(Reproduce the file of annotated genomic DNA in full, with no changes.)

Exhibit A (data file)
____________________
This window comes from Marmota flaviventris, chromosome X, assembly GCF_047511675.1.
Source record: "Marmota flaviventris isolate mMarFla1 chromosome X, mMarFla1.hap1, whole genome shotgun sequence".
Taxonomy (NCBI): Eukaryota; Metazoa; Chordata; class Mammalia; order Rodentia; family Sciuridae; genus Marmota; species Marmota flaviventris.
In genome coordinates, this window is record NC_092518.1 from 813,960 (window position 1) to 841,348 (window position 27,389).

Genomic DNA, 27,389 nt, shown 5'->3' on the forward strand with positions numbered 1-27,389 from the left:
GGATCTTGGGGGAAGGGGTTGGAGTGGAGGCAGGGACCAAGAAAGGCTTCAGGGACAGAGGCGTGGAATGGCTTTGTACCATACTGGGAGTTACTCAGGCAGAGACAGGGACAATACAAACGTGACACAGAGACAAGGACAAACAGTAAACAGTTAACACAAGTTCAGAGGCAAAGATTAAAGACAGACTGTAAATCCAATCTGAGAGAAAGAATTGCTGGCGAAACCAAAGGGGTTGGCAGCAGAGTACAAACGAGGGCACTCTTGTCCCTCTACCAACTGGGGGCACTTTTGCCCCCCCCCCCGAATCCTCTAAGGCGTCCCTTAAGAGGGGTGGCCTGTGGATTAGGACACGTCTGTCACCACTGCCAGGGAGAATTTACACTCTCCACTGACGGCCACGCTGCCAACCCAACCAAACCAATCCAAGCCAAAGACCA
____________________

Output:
This window comes from Marmota flaviventris, chromosome X, assembly GCF_047511675.1.
Source record: "Marmota flaviventris isolate mMarFla1 chromosome X, mMarFla1.hap1, whole genome shotgun sequence".
Taxonomy (NCBI): Eukaryota; Metazoa; Chordata; class Mammalia; order Rodentia; family Sciuridae; genus Marmota; species Marmota flaviventris.
In genome coordinates, this window is record NC_092518.1 from 813,960 (window position 1) to 841,348 (window position 27,389).

Genomic DNA, 27,389 nt, shown 5'->3' on the forward strand with positions numbered 1-27,389 from the left:
GGATCTTGGGGGAAGGGGTTGGAGTGGAGGCAGGGACCAAGAAAGGCTTCAGGGACAGAGGCGTGGAATGGCTTTGTACCATACTGGGAGTTACTCAGGCAGAGACAGGGACAATACAAACGTGACACAGAGACAAGGACAAACAGTAAACAGTTAACACAAGTTCAGAGGCAAAGATTAAAGACAGACTGTAAATCCAATCTGAGAGAAAGAATTGCTGGCGAAACCAAAGGGGTTGGCAGCAGAGTACAAACGAGGGCACTCTTGTCCCTCTACCAACTGGGGGCACTTTTGCCCCCCCCCCCGAATCCTCTAAGGCGTCCCTTAAGAGGGGTGGCCTGTGGATTAGGACACGTCTGTCACCACTGCCAGGGAGAATTTACACTCTCCACTGACGGCCACGCTGCCAACCCAACCAAACCAATCCAAGCCAAAGACCA